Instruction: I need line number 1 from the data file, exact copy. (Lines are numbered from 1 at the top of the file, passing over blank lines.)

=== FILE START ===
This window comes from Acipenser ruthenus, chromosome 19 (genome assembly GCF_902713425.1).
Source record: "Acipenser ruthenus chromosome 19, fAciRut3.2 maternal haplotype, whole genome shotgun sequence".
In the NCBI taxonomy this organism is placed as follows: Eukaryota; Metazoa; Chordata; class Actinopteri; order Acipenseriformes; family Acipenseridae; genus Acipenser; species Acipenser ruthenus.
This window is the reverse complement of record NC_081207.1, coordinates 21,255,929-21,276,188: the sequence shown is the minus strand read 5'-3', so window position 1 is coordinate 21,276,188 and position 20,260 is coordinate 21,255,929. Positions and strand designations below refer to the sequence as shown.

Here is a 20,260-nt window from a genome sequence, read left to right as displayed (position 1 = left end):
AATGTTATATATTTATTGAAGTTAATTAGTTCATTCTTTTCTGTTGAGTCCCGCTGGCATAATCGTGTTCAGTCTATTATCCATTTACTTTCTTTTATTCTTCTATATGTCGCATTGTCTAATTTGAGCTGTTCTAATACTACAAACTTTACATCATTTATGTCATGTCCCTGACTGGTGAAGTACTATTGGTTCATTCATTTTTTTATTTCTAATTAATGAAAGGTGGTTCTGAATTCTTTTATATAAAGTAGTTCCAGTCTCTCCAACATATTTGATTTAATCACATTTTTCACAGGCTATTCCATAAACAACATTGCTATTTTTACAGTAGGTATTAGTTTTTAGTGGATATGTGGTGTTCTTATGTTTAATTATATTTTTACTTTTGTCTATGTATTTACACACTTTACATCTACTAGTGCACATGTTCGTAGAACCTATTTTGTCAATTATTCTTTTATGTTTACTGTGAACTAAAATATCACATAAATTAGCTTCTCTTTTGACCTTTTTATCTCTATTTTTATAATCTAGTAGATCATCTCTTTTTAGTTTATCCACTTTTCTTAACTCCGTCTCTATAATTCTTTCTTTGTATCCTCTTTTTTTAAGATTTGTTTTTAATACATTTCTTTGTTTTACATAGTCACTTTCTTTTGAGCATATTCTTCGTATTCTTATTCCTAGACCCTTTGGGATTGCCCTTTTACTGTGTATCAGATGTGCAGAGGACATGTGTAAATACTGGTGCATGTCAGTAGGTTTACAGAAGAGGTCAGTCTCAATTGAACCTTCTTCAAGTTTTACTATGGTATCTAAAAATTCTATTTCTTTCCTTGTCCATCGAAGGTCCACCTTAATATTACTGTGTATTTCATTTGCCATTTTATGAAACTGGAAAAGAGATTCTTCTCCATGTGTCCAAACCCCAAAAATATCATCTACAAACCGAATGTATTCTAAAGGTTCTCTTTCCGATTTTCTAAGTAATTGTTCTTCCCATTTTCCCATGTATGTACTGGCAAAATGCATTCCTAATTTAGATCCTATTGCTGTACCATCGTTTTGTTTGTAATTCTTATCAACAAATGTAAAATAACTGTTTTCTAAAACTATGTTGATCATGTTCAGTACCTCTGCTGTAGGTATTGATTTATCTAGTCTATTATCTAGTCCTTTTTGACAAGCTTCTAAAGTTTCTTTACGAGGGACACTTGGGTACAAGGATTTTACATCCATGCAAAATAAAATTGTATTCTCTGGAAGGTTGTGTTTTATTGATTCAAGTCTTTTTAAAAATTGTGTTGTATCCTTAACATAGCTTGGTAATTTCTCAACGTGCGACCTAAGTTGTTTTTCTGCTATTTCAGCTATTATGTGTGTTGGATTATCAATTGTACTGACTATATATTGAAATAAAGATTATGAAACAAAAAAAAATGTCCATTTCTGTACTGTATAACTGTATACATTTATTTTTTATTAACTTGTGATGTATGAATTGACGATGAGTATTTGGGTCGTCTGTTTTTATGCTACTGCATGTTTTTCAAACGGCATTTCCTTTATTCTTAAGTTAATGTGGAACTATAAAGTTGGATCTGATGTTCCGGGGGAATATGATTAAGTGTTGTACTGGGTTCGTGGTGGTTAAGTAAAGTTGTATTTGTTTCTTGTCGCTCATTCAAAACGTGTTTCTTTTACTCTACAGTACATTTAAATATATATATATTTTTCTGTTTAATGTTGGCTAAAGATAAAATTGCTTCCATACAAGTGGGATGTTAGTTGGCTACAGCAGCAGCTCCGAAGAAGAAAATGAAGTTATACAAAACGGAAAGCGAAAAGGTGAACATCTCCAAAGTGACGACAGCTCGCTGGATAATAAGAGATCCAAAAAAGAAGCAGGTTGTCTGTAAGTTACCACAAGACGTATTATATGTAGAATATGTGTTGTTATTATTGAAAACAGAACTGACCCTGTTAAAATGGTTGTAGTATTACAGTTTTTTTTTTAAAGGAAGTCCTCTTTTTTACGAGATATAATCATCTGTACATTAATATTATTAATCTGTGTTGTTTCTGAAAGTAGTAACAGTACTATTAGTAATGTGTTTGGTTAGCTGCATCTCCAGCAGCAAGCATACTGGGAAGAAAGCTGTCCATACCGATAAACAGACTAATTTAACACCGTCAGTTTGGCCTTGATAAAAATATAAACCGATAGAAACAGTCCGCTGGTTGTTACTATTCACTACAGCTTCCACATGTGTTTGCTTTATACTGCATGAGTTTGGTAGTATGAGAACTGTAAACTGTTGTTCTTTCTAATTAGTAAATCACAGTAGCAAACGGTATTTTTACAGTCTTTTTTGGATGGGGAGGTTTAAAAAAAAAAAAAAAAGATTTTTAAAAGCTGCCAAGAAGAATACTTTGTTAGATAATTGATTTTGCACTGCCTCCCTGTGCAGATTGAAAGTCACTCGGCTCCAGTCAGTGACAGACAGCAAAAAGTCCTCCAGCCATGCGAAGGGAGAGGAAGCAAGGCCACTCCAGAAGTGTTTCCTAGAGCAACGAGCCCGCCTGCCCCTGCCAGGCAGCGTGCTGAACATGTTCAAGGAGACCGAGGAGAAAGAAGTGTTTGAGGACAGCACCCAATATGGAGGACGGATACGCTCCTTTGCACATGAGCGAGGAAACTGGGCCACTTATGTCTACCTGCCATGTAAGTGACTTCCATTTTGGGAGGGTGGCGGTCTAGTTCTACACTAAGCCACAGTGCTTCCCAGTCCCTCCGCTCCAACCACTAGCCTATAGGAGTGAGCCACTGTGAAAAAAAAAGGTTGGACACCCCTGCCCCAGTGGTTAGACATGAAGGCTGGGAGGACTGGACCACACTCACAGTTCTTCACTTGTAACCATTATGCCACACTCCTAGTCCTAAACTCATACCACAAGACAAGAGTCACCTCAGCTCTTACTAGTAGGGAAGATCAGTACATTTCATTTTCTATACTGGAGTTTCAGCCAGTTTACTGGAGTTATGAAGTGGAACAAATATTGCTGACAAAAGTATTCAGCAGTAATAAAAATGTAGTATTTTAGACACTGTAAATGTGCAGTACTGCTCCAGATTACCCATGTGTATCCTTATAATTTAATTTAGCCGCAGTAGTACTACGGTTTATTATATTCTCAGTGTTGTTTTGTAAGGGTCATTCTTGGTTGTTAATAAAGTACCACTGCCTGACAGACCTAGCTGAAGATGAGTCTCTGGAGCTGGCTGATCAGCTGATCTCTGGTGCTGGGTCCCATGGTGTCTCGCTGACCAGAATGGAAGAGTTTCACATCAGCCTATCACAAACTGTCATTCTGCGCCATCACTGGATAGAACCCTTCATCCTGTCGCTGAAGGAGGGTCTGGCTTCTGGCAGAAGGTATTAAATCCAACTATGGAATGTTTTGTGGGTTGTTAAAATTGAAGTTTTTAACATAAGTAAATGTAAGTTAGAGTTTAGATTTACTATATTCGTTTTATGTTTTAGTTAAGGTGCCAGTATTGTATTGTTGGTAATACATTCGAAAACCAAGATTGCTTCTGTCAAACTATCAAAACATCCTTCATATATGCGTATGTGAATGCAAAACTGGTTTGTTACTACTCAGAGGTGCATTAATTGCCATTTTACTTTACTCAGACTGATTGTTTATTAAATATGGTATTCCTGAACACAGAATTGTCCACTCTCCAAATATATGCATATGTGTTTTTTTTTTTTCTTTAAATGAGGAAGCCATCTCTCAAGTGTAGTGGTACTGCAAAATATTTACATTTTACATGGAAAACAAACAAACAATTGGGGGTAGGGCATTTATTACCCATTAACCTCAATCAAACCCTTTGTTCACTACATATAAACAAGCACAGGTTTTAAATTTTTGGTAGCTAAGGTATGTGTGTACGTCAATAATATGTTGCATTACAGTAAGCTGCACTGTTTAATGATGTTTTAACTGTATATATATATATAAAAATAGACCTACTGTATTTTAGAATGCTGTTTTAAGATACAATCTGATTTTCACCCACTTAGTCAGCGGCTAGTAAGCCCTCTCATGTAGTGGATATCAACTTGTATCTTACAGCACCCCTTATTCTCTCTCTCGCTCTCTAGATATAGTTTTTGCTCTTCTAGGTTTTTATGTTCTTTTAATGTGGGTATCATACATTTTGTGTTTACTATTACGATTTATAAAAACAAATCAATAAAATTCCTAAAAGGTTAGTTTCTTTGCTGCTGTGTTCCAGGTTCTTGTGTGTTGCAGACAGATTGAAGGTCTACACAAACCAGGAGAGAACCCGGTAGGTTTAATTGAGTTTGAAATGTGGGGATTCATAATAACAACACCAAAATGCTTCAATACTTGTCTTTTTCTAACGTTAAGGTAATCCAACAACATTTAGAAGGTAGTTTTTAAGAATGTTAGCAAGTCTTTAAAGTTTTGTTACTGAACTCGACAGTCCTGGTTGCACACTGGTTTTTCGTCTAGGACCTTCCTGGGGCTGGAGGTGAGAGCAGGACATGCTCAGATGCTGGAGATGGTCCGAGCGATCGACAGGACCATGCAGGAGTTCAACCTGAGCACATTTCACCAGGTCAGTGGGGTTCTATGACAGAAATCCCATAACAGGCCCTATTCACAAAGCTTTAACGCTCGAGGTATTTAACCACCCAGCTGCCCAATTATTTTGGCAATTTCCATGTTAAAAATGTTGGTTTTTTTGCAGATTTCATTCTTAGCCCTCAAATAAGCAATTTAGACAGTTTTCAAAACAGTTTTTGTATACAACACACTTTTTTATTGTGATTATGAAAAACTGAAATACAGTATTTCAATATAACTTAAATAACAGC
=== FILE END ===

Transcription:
This window comes from Acipenser ruthenus, chromosome 19 (genome assembly GCF_902713425.1).